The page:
As I noted earlier, better-than-expected jobless claims Thursday (hitting a three-and-a-half-year low) was just one of the positive economic numbers last week. Empire State Manufacturing was much better than expected, as was the Philadelphia Fed report. However, industrial production numbers were weaker.
The focus this week is on housing, with the Housing Market Index on Monday, followed by housing starts Tuesday and existing home sales Wednesday. On Thursday, we get the final reading on GDP for the third quarter, as well as jobless claims.
The busy economic week draws to a close Friday, as we have durable goods, personal income, and outlays, as well as new home sales, before the three-day holiday weekend. (All markets are closed on December 26.)
NEXT: What to Watch|pagebreak|
WHAT TO WATCH
Last week’s action was certainly disappointing, as was Friday’s mixed close, as early strength dissipated by the close. The market internals were positive Friday, but the overall action did not give us any strong signals for Monday’s session.
The sentiment has actually gotten a bit more bullish over the past few weeks, which I found quite surprising. The number of bullish newsletter writers is up to 45.3%, and has improved from the early October reading of 34.4%.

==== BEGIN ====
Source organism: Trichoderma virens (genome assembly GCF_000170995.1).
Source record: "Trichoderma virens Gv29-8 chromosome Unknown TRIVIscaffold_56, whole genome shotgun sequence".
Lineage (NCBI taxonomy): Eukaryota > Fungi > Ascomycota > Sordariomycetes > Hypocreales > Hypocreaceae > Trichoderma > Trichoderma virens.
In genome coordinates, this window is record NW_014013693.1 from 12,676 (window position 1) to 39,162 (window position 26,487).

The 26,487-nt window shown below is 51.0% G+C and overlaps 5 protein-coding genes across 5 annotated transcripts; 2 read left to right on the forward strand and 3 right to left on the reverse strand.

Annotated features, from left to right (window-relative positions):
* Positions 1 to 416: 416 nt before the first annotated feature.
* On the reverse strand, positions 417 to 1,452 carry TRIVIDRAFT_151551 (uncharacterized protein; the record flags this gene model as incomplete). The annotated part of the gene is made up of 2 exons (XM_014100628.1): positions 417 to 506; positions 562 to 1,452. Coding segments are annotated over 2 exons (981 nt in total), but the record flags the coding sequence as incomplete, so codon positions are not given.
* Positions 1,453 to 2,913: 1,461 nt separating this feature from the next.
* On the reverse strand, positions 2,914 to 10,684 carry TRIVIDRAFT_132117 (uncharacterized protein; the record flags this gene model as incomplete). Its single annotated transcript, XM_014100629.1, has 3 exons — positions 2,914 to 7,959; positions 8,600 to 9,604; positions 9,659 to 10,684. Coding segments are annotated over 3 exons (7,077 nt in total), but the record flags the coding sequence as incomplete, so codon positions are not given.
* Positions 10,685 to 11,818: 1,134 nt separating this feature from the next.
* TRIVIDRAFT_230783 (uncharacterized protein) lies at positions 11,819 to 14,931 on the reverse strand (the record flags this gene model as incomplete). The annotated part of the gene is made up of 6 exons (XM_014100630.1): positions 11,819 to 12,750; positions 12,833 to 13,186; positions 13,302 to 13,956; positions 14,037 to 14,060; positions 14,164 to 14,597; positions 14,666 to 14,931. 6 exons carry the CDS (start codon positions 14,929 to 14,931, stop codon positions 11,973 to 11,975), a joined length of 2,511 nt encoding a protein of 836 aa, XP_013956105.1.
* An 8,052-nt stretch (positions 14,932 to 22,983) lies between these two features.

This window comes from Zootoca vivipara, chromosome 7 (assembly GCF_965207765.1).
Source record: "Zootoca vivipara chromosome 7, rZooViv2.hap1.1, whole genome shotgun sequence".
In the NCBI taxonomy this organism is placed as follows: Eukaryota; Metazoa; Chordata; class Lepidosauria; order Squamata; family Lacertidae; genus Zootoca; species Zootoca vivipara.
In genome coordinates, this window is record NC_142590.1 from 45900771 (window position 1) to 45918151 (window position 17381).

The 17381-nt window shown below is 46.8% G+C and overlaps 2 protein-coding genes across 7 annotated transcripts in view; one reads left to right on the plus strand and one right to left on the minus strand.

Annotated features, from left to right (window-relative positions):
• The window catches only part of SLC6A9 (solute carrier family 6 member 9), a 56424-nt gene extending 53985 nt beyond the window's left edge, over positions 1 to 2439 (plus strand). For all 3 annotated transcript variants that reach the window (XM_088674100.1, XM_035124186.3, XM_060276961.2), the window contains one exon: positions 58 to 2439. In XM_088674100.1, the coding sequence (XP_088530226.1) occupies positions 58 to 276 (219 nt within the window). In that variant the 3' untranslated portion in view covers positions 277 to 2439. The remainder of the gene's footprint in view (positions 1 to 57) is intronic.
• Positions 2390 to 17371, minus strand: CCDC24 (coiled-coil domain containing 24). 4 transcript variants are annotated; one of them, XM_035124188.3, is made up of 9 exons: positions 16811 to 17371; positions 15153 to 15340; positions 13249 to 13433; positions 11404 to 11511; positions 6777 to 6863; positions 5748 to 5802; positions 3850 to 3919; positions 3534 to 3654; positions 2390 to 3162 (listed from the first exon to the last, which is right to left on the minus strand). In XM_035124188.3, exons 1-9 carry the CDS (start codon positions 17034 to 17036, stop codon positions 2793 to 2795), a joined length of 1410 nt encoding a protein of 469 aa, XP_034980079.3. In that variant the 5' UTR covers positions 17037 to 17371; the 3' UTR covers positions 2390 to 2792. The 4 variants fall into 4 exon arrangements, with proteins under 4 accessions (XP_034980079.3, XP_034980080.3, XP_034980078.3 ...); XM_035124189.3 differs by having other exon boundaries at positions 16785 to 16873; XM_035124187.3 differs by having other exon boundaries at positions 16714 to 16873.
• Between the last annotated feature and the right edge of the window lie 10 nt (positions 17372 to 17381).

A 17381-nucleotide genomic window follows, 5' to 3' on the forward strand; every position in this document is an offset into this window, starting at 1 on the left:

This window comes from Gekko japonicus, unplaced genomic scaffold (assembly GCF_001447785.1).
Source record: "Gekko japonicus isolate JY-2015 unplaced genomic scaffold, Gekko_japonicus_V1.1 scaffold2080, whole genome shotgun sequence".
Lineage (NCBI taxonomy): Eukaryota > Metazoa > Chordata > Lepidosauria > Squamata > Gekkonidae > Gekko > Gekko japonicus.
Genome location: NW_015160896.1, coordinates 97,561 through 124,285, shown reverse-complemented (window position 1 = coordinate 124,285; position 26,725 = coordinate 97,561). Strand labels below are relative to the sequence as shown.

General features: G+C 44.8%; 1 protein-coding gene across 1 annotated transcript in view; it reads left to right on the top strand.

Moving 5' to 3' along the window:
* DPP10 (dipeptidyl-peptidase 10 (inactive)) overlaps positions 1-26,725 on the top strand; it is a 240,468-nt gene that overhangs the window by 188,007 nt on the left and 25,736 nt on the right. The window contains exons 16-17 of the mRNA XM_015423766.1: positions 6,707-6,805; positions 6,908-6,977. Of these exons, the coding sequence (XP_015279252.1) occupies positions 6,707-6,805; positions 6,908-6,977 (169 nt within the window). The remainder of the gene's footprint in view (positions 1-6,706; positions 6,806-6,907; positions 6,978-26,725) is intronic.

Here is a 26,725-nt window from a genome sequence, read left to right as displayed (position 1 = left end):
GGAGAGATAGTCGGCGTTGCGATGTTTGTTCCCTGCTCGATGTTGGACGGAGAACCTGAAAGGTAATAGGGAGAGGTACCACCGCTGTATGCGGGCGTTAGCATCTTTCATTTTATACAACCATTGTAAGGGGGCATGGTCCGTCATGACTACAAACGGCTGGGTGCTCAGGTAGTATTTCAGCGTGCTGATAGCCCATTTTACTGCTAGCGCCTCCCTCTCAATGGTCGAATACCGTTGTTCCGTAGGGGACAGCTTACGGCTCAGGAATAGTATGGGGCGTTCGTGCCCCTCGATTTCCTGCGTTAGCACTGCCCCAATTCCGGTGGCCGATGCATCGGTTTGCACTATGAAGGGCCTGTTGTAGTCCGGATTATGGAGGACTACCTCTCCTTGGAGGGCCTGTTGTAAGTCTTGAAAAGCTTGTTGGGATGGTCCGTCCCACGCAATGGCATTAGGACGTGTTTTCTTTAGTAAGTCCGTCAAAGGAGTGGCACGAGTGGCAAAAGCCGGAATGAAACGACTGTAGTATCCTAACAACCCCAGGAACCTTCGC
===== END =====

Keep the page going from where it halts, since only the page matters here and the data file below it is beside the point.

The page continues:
Individual investors as measured by the AAII survey are also more bullish as of December 15, with more than 40% bullish. This is certainly in contrast to my analysis, since I became more cautious as the week progressed.
One market index that I will be watching closely is the German Dax. The pattern since the August lows (lines b and c) is looking more like a continuation pattern. These are interruptions or pauses in an upward or downward trend, and on a move below 5,360, the Dax is likely to test, if not breach, last summer’s lows.
The daily MACD-Histogram has dropped below the 0 line, which indicates the short-term momentum is negative. It would take a move back above 6,170 to reverse the deterioration. The October rally failed to overcome the major 61.8% retracement resistance at 6,549 and decisively overcome the downtrend (line a).
- To learn more about continuation patterns, see “No Need to Pick Bottoms or Tops."
The Spyder Trust (SPY) traded below its declining 20-day EMA for the last three days last week, and has now filled the gap from the November 30 rally. The uptrend (line b) is now at $119.65, with the prior swing low at $116.20.
This week’s trading lesson, “One Indicator Stock Traders Must Follow,” was written to train stock investors how to use the A/D line. This will come in handy, as the S&P 500 A/D line is approaching a critical juncture.
The uptrend in the A/D line (line d) was broken last Wednesday, but it has since turned up. The A/D line needs to move back above its WMA and the downtrend (line c) to signal higher stock prices. Conversely, a drop below last week’s lows and the late November lows would clearly be negative.
The SPY has minor resistance now at $123.20 and then $125.40, with major levels around $127.56. A close above this level will signal a test of the October highs of $129.42.